The cacophonous Super Bowl spot for Transformers 2 made me think -- not for the first time -- that Michael Bay is full of crap. There are plenty of directors who make stupid and expensive action blockbusters, but few who are so damned self-righteous about it. It seems that every interview with the man contains a response to his naysayers to the tune of: "I don't see anything wrong with spending a lot of money to make big action movies to entertain people. Yet somehow, I come under special scrutiny. I mean, why don't people get upset if Dow spends $300 million to invent some new chemical? Audiences like popcorn movies. What's wrong with that?" and "What we do is not brain surgery. We are entertainers, plain and simple, and we're responsible to bring that money back, to make a profit."

As a response to the criticism that his movies aren't very good, this is, of course, complete nonsense. There are people who make very commercial, very popular Hollywood films who don't have to resort to the "I'm just making popcorn movies" defense -- which, as Eric D. Snider pointed out to me, is another way of saying "I'm not making very good movies." Google Sam Raimi, and you'll get quotes about the power of great stories, and his love for his source material. Even Stephen Sommers, who has certainly made some reviled films, talks about his enthusiasm and inspiration; you can sense he's trying. From Bay, you get: "I'm an entertainer -- don't hold me to any standard."

Bay-bashing is a bit of an old practice, I realize, but I submit that it's time to bring it back in earnest. If The Dark Knight proved anything, it's that we don't need this guy. Hollywood doesn't need this guy. No one does. Dark Knight was a movie that became a gargantuan smash not despite its quality, but in large part because of it. Pixar's work is another example. There are tons of people who are as eager to make good movies as they are to rake in the profits -- and, more importantly, people who realize that the two are related.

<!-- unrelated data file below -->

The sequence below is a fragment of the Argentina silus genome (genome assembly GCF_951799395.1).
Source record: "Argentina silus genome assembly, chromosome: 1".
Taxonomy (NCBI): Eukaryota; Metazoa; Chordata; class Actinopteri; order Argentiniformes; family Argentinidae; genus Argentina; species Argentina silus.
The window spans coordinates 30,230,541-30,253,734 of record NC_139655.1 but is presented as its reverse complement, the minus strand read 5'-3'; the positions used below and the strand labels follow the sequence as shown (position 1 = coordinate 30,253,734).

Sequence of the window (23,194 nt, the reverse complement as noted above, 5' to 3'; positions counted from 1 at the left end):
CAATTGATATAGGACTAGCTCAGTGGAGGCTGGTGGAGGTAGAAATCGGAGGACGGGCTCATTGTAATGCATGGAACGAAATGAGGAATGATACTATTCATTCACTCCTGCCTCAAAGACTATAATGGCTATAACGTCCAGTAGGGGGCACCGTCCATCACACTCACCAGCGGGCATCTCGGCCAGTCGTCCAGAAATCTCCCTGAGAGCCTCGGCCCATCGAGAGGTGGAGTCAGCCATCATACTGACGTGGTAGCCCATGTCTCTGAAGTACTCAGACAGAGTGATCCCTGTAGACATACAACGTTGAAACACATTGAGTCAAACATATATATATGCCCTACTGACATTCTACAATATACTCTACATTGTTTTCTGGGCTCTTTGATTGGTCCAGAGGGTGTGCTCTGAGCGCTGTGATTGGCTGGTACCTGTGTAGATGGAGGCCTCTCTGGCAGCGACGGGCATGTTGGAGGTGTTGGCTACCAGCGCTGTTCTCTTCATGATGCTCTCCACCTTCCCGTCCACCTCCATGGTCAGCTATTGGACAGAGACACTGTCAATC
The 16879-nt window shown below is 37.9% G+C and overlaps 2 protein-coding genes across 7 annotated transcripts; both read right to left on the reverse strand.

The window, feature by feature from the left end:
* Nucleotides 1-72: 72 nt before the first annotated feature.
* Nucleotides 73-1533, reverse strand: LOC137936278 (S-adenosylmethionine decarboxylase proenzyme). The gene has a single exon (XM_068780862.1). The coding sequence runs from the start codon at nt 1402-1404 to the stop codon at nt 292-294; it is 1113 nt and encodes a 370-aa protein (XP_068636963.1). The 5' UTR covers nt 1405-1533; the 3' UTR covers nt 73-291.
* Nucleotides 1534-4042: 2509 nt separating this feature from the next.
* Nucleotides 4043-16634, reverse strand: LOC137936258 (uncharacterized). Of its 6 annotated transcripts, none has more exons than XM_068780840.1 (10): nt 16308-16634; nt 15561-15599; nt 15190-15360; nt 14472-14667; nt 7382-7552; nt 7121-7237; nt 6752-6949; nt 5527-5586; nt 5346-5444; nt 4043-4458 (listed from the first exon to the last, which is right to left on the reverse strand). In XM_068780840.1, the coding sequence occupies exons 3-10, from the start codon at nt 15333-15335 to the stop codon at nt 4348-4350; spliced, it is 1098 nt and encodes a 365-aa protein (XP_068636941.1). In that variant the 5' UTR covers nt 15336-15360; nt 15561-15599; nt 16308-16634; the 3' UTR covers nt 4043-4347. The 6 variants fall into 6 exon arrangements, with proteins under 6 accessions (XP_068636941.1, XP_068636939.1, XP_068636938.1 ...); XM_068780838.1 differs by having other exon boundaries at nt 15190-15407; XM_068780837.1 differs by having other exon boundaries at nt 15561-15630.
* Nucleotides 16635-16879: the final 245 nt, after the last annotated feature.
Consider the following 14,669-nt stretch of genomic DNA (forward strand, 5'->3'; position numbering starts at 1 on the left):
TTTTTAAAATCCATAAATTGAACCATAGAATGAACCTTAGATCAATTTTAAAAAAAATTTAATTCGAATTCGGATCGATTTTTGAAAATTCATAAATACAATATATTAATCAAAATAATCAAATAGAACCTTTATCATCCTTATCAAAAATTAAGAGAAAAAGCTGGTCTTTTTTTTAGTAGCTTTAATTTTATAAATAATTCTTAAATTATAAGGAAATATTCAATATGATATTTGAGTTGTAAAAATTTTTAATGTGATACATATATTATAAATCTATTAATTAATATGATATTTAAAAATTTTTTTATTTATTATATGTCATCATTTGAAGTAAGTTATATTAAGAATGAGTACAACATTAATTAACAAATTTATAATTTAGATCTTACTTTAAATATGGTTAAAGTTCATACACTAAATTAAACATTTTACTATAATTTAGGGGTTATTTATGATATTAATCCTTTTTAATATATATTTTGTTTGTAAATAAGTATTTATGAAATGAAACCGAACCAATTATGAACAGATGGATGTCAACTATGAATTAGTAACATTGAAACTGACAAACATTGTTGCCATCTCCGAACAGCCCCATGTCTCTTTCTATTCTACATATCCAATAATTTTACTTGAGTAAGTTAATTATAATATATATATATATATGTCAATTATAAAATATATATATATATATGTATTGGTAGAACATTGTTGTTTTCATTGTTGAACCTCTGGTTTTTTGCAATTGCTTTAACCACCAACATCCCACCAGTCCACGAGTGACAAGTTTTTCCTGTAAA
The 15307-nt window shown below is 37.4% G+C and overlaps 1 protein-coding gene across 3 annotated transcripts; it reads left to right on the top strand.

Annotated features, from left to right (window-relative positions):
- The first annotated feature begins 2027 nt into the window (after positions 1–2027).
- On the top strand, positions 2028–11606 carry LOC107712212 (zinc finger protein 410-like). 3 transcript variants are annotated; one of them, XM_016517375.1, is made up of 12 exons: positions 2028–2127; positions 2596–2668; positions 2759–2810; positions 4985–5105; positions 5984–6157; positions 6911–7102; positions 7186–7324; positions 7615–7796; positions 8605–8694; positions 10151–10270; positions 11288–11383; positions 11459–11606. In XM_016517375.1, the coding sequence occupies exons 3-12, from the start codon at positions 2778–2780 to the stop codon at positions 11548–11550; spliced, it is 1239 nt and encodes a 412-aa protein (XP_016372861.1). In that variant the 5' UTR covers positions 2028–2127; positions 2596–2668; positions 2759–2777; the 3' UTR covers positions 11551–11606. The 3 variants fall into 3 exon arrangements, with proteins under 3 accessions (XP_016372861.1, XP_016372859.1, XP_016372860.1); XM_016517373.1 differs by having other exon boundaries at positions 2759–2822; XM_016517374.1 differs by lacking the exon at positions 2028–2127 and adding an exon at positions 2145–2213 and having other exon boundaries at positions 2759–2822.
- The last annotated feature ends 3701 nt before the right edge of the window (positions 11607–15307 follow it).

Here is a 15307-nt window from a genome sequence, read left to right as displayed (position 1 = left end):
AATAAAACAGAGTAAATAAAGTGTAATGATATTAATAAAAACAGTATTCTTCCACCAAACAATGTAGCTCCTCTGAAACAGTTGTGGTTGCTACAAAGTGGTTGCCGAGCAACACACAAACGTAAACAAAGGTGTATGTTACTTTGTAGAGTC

Of course, this is begging the question -- I hated hated hated Transformers, and don't think Bay has ever made a good movie. I think his work is as boring and ugly as it is noisy. I understand there are people who feel differently. (Why? How?) But even if you liked Transformers, or The Island, or whatever the hell else Bay's churned out in the last decade, do you think Bay's I'm-just-an-entertainer schtick passes muster? Given what the likes of Sam Raimi and Christopher Nolan have shown is possible? (And given this terrifying glimpse into what a Bay-directed Dark Knight would have looked like?)

Popcorn flicks aren't "just" popcorn flicks. Making good ones is hard. Let's stop letting people foist garbage on us in the name of populist entertainment. We can demand more from our mainstream Hollywood filmmakers.